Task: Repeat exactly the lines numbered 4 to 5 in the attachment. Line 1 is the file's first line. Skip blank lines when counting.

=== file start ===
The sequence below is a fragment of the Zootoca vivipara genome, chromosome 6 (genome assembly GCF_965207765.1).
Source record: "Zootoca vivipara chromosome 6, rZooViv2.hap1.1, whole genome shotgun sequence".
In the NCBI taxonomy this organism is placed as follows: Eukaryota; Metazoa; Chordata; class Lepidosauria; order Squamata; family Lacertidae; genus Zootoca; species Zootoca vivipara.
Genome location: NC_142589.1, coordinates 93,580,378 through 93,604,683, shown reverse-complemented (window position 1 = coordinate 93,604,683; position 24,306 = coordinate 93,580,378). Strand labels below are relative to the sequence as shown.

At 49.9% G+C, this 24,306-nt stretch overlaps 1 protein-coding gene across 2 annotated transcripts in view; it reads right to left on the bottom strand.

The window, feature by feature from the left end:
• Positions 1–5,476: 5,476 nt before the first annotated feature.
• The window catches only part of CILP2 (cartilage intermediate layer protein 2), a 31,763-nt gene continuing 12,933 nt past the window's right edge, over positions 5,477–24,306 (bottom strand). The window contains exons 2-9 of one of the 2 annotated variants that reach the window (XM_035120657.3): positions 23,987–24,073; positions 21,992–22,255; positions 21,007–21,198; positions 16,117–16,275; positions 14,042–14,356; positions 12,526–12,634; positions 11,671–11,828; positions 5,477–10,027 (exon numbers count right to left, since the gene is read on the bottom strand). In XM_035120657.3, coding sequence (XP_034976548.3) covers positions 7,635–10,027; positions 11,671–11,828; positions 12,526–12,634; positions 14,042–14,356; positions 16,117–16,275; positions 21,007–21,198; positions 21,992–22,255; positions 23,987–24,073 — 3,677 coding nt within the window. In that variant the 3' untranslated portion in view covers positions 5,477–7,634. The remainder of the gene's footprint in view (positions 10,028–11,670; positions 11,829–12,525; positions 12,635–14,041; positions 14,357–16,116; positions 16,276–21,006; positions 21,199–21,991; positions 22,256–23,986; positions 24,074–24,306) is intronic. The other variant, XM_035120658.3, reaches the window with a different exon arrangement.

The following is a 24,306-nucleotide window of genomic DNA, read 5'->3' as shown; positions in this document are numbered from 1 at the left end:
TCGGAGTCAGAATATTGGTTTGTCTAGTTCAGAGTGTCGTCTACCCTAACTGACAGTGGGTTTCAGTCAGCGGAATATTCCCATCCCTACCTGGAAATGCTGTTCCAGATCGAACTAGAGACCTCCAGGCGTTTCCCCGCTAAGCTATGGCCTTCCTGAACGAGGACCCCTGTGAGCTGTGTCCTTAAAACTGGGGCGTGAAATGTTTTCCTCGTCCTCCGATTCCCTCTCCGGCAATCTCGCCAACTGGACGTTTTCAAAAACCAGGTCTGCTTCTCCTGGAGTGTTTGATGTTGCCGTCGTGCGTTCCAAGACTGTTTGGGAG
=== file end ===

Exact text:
Genome location: NC_142589.1, coordinates 93,580,378 through 93,604,683, shown reverse-complemented (window position 1 = coordinate 93,604,683; position 24,306 = coordinate 93,580,378). Strand labels below are relative to the sequence as shown.

At 49.9% G+C, this 24,306-nt stretch overlaps 1 protein-coding gene across 2 annotated transcripts in view; it reads right to left on the bottom strand.